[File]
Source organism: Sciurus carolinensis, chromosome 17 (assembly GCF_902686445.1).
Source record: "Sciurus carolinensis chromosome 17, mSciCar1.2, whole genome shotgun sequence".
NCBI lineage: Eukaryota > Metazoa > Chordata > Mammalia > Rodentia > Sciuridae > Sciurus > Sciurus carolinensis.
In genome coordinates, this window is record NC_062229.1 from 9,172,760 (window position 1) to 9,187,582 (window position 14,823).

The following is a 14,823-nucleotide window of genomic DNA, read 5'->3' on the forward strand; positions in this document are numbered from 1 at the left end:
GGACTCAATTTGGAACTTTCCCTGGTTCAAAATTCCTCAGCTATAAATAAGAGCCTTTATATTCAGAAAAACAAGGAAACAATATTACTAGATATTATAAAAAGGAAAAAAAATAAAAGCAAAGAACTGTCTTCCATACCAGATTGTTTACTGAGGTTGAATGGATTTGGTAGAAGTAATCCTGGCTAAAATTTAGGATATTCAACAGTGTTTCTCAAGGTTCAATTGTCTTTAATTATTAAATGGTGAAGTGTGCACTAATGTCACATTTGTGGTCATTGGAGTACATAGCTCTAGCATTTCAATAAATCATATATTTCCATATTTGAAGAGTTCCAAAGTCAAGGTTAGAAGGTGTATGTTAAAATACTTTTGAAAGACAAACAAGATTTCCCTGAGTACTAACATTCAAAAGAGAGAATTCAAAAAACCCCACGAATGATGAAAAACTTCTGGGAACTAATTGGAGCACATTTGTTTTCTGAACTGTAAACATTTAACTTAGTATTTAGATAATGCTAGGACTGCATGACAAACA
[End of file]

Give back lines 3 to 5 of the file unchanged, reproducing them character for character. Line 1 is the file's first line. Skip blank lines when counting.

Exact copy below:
NCBI lineage: Eukaryota > Metazoa > Chordata > Mammalia > Rodentia > Sciuridae > Sciurus > Sciurus carolinensis.
In genome coordinates, this window is record NC_062229.1 from 9,172,760 (window position 1) to 9,187,582 (window position 14,823).

The following is a 14,823-nucleotide window of genomic DNA, read 5'->3' on the forward strand; positions in this document are numbered from 1 at the left end: